5. In our opinion, therefore, the instrument presented before the Income-tax Officer complied with the requirements of law and the Income-tax Officer was not entitled to refuse registration on the ground that the instrument of partnership was invalid.
6. As to the second year, viz., 1956-57, the position is still stronger for the assessee. The documents, which were presented before the Income-tax Officer as constituting the instruments of partnership, were the original partnership deed and the subsequent document executed on 24th February, 1955. By this document Jaisingh, the erstwhile minor partner shown in the first partnership deed, had in terms confirmed and accepted all the terms and conditions of the said partnership deed and all rights and obligations thereunder together with the benefits and liabilities thereof with effect from the date of the original partnership as if he had been a lull and effective partner all along. Whatever might have been the defect in the original partnership as formed and whatever might have been the ' consequences of the said defect until the date of attaining majority by the minor or until the date of the latter document dated 24th February, 1955, there can be no doubt whatsoever that as and from the date of this document, viz., 24th February, 1955, Jaisingh had accepted all responsibilities of a full-fledged partner of the partnership firm and the firm which -continued thereafter had accepted Jaisingh as a full-fledged partner thereof. For the account year corresponding to the assessment year 1956-57, therefore, the effective partnership, which existed and which was. constituted under the two documents was a legal and valid partnership consisting of the three partners. Mr. Joshi has sought to argue that the document of 24th February, 1955, purported to be a ratification by the minor of the earlier partnership deed of 21st August, 1951, on the basis that the said partnership agreement had admitted the minor to the benefits of the partnership and was a legal and a valid partnership. Mr. Joshi's argument is that since that was not correct and the said partnership ip as constituted on 21st August, 1951, having shown the minor, Jaisingh, as a full-fledged partner, was an invalid and defective partnership and ratification thereof was not available to the minor on attaining majority and, consequently, the document of 24th February, 1955, could not have the effect of bringing into existence a legal and valid partnership by ratification.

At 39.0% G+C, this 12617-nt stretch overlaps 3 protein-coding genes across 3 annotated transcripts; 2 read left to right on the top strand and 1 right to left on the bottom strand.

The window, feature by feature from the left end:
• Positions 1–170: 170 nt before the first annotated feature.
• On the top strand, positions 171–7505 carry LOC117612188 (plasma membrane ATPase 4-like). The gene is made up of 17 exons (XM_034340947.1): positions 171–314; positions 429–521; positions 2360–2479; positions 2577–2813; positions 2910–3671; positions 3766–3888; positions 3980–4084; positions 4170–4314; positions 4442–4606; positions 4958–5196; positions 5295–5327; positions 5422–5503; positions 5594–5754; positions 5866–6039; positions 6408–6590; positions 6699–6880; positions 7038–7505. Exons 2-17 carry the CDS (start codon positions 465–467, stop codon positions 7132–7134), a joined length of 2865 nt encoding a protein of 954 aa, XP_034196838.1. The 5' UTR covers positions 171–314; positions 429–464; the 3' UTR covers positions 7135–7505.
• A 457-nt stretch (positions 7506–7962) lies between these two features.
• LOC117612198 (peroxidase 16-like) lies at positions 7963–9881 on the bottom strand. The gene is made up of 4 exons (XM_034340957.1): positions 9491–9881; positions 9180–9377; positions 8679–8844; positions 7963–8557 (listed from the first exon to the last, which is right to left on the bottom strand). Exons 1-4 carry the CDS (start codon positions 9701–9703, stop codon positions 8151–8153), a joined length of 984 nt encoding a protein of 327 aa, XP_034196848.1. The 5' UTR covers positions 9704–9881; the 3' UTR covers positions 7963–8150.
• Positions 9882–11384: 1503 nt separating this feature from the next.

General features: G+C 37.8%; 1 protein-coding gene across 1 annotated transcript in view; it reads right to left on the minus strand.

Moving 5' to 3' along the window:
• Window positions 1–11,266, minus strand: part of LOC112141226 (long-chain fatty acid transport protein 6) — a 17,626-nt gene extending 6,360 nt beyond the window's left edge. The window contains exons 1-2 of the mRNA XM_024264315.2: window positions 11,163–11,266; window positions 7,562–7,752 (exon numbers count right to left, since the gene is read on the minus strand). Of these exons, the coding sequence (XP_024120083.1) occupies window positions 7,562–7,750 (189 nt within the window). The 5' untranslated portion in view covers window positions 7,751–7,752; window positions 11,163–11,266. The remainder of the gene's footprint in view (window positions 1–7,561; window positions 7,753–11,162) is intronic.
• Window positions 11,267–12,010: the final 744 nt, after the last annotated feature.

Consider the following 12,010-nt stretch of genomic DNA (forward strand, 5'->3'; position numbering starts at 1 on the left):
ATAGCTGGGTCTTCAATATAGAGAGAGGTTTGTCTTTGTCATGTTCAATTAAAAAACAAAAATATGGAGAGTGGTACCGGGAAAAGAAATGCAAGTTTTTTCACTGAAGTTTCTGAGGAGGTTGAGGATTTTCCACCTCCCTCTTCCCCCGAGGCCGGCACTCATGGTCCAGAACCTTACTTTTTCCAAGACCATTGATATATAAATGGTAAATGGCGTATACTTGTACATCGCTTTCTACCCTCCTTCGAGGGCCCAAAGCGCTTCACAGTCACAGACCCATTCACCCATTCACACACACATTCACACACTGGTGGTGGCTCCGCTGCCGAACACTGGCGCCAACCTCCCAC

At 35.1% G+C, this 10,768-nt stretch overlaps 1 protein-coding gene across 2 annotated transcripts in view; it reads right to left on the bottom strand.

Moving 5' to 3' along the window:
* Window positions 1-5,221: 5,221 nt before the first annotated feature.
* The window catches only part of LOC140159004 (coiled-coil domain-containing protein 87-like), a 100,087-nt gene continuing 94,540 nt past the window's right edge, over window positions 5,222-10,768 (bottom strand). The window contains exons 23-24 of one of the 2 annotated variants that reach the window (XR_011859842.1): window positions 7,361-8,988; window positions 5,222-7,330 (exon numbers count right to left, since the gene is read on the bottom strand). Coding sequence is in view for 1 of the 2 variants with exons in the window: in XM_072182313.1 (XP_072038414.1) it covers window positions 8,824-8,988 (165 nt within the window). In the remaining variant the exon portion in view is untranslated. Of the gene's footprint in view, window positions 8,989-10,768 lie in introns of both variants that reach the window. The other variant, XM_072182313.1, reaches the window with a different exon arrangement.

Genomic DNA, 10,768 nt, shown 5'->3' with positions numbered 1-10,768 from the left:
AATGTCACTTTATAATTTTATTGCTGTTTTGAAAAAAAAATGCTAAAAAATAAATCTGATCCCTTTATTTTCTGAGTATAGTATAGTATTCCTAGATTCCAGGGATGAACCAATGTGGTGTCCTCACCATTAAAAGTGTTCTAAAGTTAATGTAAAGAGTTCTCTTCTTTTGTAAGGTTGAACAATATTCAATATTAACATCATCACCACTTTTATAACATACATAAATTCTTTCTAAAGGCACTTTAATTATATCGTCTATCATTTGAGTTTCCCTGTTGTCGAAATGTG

7. In our opinion, there is nothing in the document of 24th February, 1955, to show that the minor was only purporting to exercise the right of ratification under Section 30(5) of the Partnership Act. At the date when he executed the document he was an adult person entitled to assume responsibility even afresh. There was nothing in law to prevent him even from undertaking the responsibilities as a partner of a firm of which he had not been a partner until the date of such acceptance. On the date on which he was accepting the responsibility and declaring himself as a full-fledged partner, he was a major. In the document executed by him on 24th February, 1955, he had declared himself as a full-fledged partner of the firm and had agreed to be treated as such a full-fledged partner for the entire earlier period. At any rate, for the period subsequent to his execution of this document, his position as a full-fledged partner of the firm did not suffer from any defect whatsoever. For the year of account, therefore,, there was a validly constituted firm in operation and the documents presented before the Income-tax Officer could be regarded as an instrument under which the firm was validly constituted. In our opinion, therefore, although the basis on which the Appellate Assistant Commissioner and the Tribunal had decided in favour of the assessee no longer survived, in view of the decision of the Supreme Court in Commissioner of Income-tax v. Dwarkadas Khetan & Co., for the reasons, which we have already discussed, their decision that the firm was entitled to registration was correct.
8. In the result, therefore, the question referred to us must be answered in the affirmative. We answer it accordingly. The Commissioner will pay the costs of the assessee.